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Ljubi Gallardo and Cassidy Smedley

Woman of the Month: February – Ljubi Gallardo

From the moment someone steps into a meeting for the Latin American Womxn’s Organization (LAWO) here at Rutgers, they will instantly be met by a welcoming environment with open arms. Current President, Ljubi Gallardo, has overseen the org’s recent expansion from a four-person team to a 21 member roster of executive, outreach, programming and media committees, as well as SWAT special task squad members and interns. LAWO’s growing presence on campus spread with their recent charters under both the Douglass Residential College and the Center for Latino Arts and Culture, two spaces that reflect the intersectional identity of the club. While Ljubi credits much of the organization’s success to her fellow team members, her leadership magnifies the important cultural work that LAWO represents.

CS: What made you want to join the Latin American Womxn’s org back in 2017?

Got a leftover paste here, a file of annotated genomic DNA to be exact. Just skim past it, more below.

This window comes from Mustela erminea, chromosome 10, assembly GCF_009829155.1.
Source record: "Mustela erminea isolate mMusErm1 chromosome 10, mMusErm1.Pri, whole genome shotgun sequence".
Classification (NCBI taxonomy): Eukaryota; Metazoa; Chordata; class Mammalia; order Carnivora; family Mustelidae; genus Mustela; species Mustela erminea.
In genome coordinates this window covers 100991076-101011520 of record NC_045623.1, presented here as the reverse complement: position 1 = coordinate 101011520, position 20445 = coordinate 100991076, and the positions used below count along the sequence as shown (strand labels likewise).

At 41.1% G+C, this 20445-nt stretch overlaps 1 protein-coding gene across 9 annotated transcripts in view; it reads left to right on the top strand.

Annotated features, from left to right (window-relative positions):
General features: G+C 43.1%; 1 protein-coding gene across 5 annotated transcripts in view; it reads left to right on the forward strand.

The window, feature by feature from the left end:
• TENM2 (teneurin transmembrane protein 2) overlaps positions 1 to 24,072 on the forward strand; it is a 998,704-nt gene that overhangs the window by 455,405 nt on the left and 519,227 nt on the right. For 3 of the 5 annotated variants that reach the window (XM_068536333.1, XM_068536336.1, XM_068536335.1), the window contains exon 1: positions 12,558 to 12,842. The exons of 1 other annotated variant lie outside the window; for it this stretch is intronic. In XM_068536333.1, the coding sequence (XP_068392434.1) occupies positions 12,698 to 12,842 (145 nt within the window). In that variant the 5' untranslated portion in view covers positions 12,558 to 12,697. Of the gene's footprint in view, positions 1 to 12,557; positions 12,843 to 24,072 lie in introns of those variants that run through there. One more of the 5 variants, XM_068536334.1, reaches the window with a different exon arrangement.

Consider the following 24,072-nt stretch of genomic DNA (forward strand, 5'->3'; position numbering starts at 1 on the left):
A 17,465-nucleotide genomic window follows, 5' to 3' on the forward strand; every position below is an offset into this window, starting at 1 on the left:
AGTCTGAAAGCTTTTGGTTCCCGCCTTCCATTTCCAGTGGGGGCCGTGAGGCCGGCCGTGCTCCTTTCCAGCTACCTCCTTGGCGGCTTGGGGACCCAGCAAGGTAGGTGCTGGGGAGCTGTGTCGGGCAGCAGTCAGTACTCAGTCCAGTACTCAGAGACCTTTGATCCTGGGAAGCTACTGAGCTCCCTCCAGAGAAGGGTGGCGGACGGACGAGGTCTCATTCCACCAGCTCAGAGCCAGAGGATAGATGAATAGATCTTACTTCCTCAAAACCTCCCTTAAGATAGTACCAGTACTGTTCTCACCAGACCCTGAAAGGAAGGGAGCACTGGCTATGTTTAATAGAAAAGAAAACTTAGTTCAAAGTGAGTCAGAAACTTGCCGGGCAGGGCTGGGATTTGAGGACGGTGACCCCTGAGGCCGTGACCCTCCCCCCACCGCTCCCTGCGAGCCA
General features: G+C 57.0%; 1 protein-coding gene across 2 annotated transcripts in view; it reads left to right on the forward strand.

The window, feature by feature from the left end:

LG: I was in this class called Color-Lines and Borderlands, and I met some of the past e-board members in that class. Their energy, the way that they conducted themselves and the passion they had for the culture in general here at Rutgers, especially the Latinx community, made me feel like there was something I had to connect to. I was already a part of the Douglass Residential College, so that was something where I was like, “Wow I really love this community of women that I have access to.” But it felt like I was missing my Latino side. I’m an international student from Peru, so when I saw the combination of two of my favorite topics in the world, women’s rights and feminism as well as my culture and the Latinx culture,  I was like why not try and see if I like it? Now here we are, three years later. I literally don’t know when it happened. From there it’s just been history, going to the org events, co-sponsorships, being involved. I always say that our student orgs are more like non-profit organizations. We’re full-blown businesses – we have money that we manage, events that we have to put on, media that we manage, marketing that we have to do. Not only that, but it’s also inter and intra group politics that you have to manage. I think student leadership on campus definitely doesn’t pay tribute to what it is that we do. The work that student organizations and even a lot of the Greek organizations put in is pretty remarkable. That’s why I stayed – the people, the culture, the environment.

CS: Going off of all the work that goes into running a student org, could you talk about some of the events that you have planned for the spring semester?